In Windows Vista, Microsoft rewrote most of their audio systems. There are a number of audio APIs in the Windows API, notably winmm.dll, dsound.dll, and mmdevapi.dll. WinMM and DSound can be considered "legacy" APIs. For Windows Vista, Microsoft rewrote the legacy APIs to route their audio through the main audio system called MMDevAPI. More information can be found on MSDN's User-Mode Audio Components page.
Wine-1.3.25-1.3.30 has undergone the same rewrite. All of Wine's audio APIs are now based on the new MMDevAPI implementations, and are currently undergoing bug fixing to clean up the remaining issues caused by the rewrite.
Wine's audio systems require a lot from your system's audio libraries. It relies on your system to perform mixing of separate audio streams, as well as to provide resampling. On modern ALSA machines, the "default" device can typically do both. However, if you configure Wine or another application to use your audio hardware directly (the "hw:0" interface, for example), you may find that only a single audio stream will play, which can cause audio problems in many applications. Please be sure to use only interfaces which support multiple streams.
Ever missed the 'Ding' system sound and other standard Windows audio cues? Wine can play them if you tell it where to find PCM .wav files. Because every UNIX is different, Wine can't guess where to find them. See bug 21277 and add a section like this to your drive_c/windows/win.ini
[Sounds] Default=/usr/share/sounds/question.wav SystemExclamation=/usr/share/sounds/error.wav
Of course you must substitute paths to .wav PCM files found on your disk. Either UNIX or DOS pathname syntax is acceptable.
Help! My sound isn't working!
Here is some information about how to debug sound issues, or give the developers enough information to help you.
Make sure that Wine chose the correct driver backend. As of Wine 1.3.28, Wine should select the correct backend for you. If you don't know which backend is correct, this is probably not your problem. To see which backend Wine chose, launch the Wine configuration program (winecfg) and click the Audio tab. If you are using a Wine prefix from an older version of Wine, you may have an incompatible driver hard-coded into the registry. Please delete the Audio entry inside of the [HKEY_CURRENT_USER\Software\Wine\Drivers] registry key with the "regedit" program. If none of the above apply and Wine is failing to select the correct backend, then you have encountered a bug in Wine's automatic driver selection and you should report it.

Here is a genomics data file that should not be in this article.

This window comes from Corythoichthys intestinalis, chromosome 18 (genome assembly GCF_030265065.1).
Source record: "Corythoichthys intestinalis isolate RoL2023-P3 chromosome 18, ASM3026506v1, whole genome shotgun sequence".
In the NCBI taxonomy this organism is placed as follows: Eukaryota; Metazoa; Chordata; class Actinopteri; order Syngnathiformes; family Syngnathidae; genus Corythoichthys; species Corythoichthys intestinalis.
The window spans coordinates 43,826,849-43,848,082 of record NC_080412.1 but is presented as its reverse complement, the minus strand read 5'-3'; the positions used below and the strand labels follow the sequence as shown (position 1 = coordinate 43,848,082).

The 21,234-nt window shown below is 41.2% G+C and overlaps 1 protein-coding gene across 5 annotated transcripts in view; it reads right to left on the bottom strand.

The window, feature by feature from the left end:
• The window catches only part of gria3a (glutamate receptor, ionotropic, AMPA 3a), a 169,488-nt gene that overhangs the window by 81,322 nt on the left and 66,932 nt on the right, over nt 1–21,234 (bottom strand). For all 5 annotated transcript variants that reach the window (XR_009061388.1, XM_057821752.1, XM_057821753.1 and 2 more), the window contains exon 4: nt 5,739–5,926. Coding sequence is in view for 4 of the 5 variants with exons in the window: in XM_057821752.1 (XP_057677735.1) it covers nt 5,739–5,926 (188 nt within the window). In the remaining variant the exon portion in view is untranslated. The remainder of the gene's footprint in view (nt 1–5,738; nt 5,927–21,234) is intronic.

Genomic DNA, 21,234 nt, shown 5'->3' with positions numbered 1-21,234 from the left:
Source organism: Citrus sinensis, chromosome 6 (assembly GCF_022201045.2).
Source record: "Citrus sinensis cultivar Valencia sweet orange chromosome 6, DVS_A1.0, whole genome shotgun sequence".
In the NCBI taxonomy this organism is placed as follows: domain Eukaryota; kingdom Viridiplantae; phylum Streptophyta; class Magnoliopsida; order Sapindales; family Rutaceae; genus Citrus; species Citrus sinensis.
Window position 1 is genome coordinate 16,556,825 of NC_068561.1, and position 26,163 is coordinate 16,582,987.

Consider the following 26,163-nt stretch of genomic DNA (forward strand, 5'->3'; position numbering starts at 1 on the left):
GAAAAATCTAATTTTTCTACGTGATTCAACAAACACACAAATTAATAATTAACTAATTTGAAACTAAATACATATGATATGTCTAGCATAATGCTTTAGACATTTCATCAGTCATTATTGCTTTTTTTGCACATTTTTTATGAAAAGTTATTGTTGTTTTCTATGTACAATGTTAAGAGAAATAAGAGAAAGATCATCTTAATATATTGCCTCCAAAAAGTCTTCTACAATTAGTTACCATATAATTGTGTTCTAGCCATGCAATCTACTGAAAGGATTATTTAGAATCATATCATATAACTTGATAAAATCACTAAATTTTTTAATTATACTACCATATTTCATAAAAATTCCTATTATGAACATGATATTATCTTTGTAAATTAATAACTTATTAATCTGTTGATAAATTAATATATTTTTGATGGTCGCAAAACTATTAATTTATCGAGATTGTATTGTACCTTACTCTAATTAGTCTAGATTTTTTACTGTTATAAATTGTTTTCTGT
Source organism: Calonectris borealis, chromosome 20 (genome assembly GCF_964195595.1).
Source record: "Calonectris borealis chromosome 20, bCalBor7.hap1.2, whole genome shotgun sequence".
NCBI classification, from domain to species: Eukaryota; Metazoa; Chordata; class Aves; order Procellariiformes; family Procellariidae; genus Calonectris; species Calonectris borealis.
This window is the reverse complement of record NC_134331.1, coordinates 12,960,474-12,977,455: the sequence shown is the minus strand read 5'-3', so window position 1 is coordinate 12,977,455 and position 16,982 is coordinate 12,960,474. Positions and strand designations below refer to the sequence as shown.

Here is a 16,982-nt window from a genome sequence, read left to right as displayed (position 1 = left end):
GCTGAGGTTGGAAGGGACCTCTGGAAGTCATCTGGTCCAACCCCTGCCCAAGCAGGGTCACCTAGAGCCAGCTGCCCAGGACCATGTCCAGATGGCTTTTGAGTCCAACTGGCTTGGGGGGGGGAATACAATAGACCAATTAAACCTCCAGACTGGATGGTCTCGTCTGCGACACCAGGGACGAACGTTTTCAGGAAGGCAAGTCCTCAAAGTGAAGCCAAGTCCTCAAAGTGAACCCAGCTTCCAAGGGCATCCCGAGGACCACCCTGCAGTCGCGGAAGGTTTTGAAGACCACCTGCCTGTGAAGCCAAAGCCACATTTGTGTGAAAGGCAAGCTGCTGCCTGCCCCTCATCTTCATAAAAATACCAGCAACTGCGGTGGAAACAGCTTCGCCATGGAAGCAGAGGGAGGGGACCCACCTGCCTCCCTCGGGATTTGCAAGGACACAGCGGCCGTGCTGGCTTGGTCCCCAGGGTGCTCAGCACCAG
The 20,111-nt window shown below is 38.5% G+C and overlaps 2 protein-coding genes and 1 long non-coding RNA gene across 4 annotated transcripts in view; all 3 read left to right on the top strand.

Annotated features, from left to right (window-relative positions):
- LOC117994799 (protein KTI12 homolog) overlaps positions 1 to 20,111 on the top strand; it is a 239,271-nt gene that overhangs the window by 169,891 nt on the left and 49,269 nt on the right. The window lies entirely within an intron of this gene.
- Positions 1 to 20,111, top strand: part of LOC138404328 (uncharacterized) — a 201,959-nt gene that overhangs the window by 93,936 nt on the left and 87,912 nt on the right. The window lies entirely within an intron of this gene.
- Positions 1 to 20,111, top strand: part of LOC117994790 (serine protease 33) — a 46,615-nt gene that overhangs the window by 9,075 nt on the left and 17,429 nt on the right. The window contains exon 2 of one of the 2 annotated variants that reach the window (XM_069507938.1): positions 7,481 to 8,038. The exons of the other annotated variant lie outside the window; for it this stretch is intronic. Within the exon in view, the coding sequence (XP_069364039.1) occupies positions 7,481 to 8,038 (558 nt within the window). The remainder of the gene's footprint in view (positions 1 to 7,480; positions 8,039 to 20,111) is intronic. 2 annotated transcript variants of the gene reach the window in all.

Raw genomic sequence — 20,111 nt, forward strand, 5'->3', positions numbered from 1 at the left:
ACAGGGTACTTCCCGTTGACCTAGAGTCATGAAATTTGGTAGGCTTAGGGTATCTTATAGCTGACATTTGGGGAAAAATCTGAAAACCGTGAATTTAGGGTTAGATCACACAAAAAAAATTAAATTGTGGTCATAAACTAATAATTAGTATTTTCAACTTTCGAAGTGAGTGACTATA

If Wine is using the correct backend and audio still does not work, please consider filing a bug. See below for a list of information to include when filing a bug.
One thing you can try is switching Wine's compatibility mode between Windows 7 and Windows XP. Recent applications will detect the Windows version and either use the legacy APIs for pre-Vista operating systems, or the new MMDevAPI module for post-Vista operating systems. Choosing either Windows 7 or Windows XP may cause your application to use a different audio system, which may have better success. Please consider filing a bug if you find that your application's audio works in one mode but not the other, as Wine should support both.
The Windows SDL library contains support for several audio backends, such as "winmm" and "dsound". If the SDL_AUDIODRIVER environment variable is set, then SDL loads the matching backend, or fails if the backend isn't available.
Since SDL is a cross-platform library, it has this same functionality on Linux. Accordingly, some Linux distributions' SDL package will set the SDL_AUDIODRIVER environment variable to match the Linux backend, so that SDL-using Linux applications will use the appropriate backend (e.g. "pulse").
But this creates problems for SDL applications run in Wine. The Windows SDL library loads the Linux SDL_AUDIODRIVER environment variable, which contains "pulse" or some other invalid backend for the Windows SDL library, and so audio fails to initialize in SDL-using Windows applications run through Wine.
The solution here is to unset your SDL_AUDIODRIVER environment variable before running Wine. This should restore your audio, as SDL will fall back on one of its default Windows drivers. Alternatively, you can create a new registry entry which will override the SDL_AUDIODRIVER environment variable for your Wine prefix:
[HKLM\System\CurrentControlSet\Control\Session Manager\Environment] SDL_AUDIODRIVER=""
There is a patch available here which adds this environment variable override automatically. Packagers may find it useful.